Evaluating the 'deep state' conspiracy theories
It was during Donald Trump’s campaign in 2016 that he discovered a particularly effective metaphor, one that resonated with his still nascent MAGA followers. It was “Drain the swamp.” Leaning forward, he would pose what would become a signature question: “What do we want to do?” and then repeat slowly, along with the audience, “Drain the swamp!”
Defining the swamp was unnecessary (actually, Trump spent his entire campaign avoiding proffering any concrete policy proposals). He relied instead on an ever-changing list of grievances, laced with bitterness and anger that became the scaffolding of his rallies. And he often reached for that image of Washington as a fetid swamp that desperately needed to be drained. The MAGAs got it. It resonated.
But there was also a more insidious subtext that has gradually become evident and is an effective adjunct to the swamp trope: Trump glibly traffics in unsubstantiated conspiracies and feeble explanations for events, offered with conviction, all while constructing versions of reality that question memory, perception, sanity and truth. In other words, truth is not truth, but twisted and distorted with remarkable aplomb. What comes to mind is Trump’s characterization of the media as “fake news” and using words such as “hoax” and “witch hunt” as verbs. And, of course, science is not science but simply alternative facts (e.g. global warming).
The period we are entering into now, as the impeachment inquiry gains full-throated momentum, will result in Trump and the Republicans offering up free-range gaslighting accusations and conspiratorial thinking.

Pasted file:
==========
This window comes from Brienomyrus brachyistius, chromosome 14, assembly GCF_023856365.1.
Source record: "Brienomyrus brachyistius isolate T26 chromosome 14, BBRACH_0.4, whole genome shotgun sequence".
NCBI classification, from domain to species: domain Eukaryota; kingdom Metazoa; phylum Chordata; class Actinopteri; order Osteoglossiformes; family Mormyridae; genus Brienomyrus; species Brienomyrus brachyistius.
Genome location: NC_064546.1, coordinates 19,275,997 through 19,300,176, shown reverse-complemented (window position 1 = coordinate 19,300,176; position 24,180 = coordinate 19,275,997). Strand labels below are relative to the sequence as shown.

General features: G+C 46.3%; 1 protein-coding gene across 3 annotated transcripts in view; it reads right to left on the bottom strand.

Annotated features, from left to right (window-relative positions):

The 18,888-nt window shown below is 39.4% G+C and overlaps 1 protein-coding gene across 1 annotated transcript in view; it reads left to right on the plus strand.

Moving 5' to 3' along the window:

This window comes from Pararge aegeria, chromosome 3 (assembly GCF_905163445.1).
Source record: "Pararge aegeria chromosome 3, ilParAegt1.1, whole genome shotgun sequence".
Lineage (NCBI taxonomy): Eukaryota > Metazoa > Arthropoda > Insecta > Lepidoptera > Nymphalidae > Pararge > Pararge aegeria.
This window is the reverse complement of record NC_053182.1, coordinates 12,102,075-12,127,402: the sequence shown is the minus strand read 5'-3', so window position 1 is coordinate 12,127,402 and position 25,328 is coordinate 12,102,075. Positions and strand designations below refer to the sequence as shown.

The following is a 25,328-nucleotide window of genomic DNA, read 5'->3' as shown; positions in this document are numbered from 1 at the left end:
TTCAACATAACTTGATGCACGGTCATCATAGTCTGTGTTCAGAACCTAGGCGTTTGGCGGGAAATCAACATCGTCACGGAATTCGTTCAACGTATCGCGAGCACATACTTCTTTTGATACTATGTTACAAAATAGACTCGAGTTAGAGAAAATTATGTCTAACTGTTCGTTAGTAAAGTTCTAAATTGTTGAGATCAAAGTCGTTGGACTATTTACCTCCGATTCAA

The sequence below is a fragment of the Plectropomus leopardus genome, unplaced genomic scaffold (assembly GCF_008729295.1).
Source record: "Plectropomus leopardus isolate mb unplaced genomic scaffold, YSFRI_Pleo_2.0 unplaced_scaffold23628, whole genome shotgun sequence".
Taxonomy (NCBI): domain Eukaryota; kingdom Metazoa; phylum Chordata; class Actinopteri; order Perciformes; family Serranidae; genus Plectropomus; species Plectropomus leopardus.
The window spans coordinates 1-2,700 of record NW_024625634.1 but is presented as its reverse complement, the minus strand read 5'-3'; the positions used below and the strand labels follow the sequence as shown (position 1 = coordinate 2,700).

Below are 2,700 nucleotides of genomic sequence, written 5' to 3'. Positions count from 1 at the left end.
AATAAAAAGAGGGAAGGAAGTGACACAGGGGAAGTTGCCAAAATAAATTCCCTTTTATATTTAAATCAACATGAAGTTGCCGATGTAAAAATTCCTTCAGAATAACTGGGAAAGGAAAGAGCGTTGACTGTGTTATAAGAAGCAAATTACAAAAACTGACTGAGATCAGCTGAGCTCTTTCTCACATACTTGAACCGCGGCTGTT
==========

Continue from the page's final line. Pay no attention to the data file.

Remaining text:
This spoken paranoia, these fantasies and delusions are familiar and yet are still profoundly unsettling when originating from the Oval Office. Recall the “birther” theory; the 2016 election was “rigged,” until it wasn’t; the campaign was spied on; thousands of Muslims cheered as the Twin Towers fell; the Park Police distorted the inauguration crowd-size photos; Trump Tower was wiretapped; climate change is a hoax perpetrated by a cabal of scientists with an agenda; the Mueller investigators were anti-Trump Democrats; the Steele dossier was written in collaboration with Hillary.
And consider the now familiar “deep state” theory, initially created in the darkest recesses of the web and embraced by Trump et al., that there exists inside of government a shadow government, hidden in the bureaucracy, comprised of unelected civil servants who are undermining Trump’s agenda while fulfilling its own.
It was the deep state that orchestrated the Mueller investigation into Russian interference in the 2016 election and it is the deep state that is intent on thwarting the Trump administration. This belief allows Trump and aides to delegitimize criticism and deflect blame, and has now entered the mainstream discourse. It is no longer the geography of crackpot trolls and alt-right talk radio.
For example, when recently questioned about the impeachment inquiry, senior White House aide (the architect of the border/asylum policies) Stephen Miller claimed, in an interview with Mike Wallace on Fox News, that the whistleblower was “a deep state operative, pure and simple. You have a group of unelected bureaucrats who think they need to take down this president (who) publish hit-pieces and fake news.”
Initially, the alt-right trolls insisted that the whistleblower rules were changed (by the deep state) to allow hearsay and second-hand information of wrongdoing to be used as a basis for a complaint. Trump asked, via tweet, “Who changed the longstanding whistleblower rules just before submittal of the fake whistleblower report? DRAIN THE SWAMP!” This initial fabrication soon morphed into Trump claiming that the whistleblower and those who assisted him/her were spies and guilty of treason and should be treated accordingly.
Such initial responses by Trump and the Republicans are just the beginning; there will be very little restraint.
But there’s far more to this story, which can track like a John le Carré spy novel. More to come.
Chris Honoré is an Ashland Tidings columnist.